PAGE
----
Paley Center looking to reinvent itself for digital age
The Paley Center for Media sits in the axis of the media universe in New York.
The museum is within walking distance of the headquarters of CBS, NBCUniversal, 21st Century Fox and Time Warner. There, television leaders hobnob during industry breakfasts and historians sift through the archives of 160,000 radio and television segments. Jimmy Fallon was a regular there watching old footage when he was preparing to take over NBC’s “The Tonight Show.”
But on a typical day, Paley Center’s gleaming branch in Beverly Hills is nearly empty.
Fewer visitors have stopped in since last summer when Warner Bros. packed up its popular exhibit that showcased props from shows, such as fictional mobster Tony Soprano’s bathrobe. The building these days features photographs from CBS’ hit reality show “Survivor” and L.A. real estate investor Steve Soboroff’s collection of 28 typewriters used by artists including John Lennon and Ernest Hemingway.
Paley’s shrinking profile in Los Angeles, staff cutbacks and uncertainty surrounding its peculiar land lease has prompted concerns that it might shut down West Coast operations. But the center is scrambling to broaden its scope and reinvigorate its Beverly Hills outpost amid massive shifts in the media landscape.
“This is an industry that is changing so quickly,” said Maureen Reidy, who became chief executive of the Paley Center last spring.
The rise of the Internet and the financial crisis forced the nonprofit museum to reexamine its mission. The proliferation of DVDs and online video sites like Hulu and YouTube have enabled people to watch old TV clips whenever they pleased and diminished the uniqueness of the center’s vast archives.
“People weren’t coming in and putting on headphones to watch old episodes of ‘I Love Lucy,’” Reidy said. “People are looking for a multimedia, interactive experience.”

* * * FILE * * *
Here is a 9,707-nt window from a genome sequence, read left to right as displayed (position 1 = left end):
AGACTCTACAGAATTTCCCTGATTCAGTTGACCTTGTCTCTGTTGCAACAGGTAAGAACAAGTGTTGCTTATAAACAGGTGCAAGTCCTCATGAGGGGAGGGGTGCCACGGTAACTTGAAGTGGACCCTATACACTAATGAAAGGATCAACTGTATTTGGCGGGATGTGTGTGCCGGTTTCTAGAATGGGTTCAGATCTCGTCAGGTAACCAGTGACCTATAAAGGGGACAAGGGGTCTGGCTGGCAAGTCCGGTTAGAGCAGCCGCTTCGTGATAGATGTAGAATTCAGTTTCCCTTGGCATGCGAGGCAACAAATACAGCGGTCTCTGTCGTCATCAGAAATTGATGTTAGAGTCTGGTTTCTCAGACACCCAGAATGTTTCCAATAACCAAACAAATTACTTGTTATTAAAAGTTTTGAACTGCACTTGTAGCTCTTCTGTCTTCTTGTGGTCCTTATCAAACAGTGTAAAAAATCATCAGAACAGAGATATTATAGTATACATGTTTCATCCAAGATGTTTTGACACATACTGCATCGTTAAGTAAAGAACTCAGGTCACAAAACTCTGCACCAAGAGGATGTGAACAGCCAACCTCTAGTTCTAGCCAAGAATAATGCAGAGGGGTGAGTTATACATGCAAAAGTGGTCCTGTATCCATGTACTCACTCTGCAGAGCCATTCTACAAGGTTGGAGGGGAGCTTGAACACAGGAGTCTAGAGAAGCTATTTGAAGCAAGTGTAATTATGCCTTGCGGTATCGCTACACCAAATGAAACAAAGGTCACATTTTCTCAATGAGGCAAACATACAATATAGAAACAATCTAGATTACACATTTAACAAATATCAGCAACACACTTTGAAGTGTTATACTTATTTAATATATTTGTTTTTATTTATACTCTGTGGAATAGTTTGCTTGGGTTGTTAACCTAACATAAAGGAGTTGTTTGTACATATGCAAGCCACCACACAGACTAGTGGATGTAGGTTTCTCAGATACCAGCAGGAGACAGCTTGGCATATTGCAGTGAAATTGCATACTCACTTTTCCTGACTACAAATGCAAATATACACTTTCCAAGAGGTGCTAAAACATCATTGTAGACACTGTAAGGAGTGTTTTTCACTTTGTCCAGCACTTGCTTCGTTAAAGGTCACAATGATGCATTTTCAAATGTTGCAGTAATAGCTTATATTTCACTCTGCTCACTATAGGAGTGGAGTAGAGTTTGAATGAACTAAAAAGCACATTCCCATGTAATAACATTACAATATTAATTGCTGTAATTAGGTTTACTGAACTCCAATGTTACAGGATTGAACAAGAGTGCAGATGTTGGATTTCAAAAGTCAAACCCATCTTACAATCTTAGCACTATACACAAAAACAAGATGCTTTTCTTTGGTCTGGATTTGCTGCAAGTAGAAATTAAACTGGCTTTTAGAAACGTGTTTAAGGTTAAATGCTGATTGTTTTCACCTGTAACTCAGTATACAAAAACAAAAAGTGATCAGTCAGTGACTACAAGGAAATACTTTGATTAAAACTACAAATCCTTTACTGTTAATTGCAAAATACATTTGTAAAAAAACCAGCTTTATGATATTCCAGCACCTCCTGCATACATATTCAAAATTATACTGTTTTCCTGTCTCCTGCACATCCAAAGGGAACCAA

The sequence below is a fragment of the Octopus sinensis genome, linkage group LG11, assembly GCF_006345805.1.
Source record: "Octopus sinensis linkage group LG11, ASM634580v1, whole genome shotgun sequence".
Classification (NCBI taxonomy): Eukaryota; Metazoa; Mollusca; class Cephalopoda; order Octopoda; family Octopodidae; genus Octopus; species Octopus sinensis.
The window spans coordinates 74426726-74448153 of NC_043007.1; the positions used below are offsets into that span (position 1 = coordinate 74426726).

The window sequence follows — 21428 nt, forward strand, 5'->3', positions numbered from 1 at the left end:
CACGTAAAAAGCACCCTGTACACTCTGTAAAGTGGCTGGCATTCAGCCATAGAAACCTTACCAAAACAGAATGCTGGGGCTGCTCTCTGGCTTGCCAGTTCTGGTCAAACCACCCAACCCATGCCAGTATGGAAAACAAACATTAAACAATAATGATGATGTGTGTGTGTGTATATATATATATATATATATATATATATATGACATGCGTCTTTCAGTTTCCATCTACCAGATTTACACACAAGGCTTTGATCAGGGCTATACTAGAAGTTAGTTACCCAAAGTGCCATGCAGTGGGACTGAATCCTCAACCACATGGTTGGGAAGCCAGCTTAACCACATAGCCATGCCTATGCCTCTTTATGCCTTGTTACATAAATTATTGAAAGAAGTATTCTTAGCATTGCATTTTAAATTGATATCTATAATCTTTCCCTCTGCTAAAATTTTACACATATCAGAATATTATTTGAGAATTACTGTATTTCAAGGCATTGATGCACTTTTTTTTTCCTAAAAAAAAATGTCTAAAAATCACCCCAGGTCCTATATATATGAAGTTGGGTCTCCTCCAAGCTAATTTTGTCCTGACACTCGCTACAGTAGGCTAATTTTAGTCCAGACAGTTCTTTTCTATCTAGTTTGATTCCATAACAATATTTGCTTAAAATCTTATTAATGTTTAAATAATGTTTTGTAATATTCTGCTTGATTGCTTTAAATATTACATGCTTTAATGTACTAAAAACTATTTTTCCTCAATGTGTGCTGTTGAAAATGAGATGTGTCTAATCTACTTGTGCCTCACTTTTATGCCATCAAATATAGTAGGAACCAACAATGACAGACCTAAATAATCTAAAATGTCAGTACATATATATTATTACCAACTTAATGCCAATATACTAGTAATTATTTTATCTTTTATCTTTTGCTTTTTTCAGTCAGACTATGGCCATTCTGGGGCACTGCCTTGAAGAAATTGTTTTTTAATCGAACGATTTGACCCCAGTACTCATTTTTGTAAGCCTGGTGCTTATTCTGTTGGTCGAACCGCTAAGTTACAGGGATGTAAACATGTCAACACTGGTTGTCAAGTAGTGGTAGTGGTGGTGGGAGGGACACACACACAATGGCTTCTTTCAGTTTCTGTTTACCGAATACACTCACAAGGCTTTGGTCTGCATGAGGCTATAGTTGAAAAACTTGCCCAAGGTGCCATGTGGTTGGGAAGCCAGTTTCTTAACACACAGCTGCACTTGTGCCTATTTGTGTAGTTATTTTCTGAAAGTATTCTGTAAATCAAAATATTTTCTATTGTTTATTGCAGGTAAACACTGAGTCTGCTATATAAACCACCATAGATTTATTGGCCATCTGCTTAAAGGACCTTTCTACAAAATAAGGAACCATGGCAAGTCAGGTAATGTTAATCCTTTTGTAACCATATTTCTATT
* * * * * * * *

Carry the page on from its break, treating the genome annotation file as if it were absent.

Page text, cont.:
When Reidy became chief executive, she was tasked with re-imagining the nonprofit museum and bolstering revenue to erase its annual operating deficit.
The organization takes in nearly $20 million a year in revenue, largely from donations and special events. According to its 2012 tax filing, the nonprofit posted a $7.5-million operating deficit. In 2013, the most recent year in which tax forms are available, Paley boosted its fundraising efforts but still reported a $4-million operating deficit. A Paley executive said Monday that when including the increased value of its investments, the organization “generated a surplus” in those years.
Paley’s assets, including its building in New York, were valued at $126 million in 2013, according to its IRS form.
CBS’ legendary founder, William S. Paley, created the organization in 1976 as the Museum of Broadcasting to preserve the history of radio and television. It built the New York center into a cultural destination and decided to push west in 1996.
Today, the Paley Center boasts a well-heeled board of governors that includes Walt Disney Co. Chief Executive Bob Iger, CBS Chief Executive Leslie Moonves, Warner Bros. Chairman Kevin Tsujihara, 21st Century Fox Co-Chief Operating Officer James Murdoch and former Secretary of State Henry Kissinger.
But unlike in New York, television executives here are scattered throughout a sprawling region: Hollywood, West Los Angeles, Culver City, Studio City and Burbank. Driving to Beverly Hills can be an hour-plus trip. Evening cocktail parties were nixed; people didn’t want to encourage drinking and driving.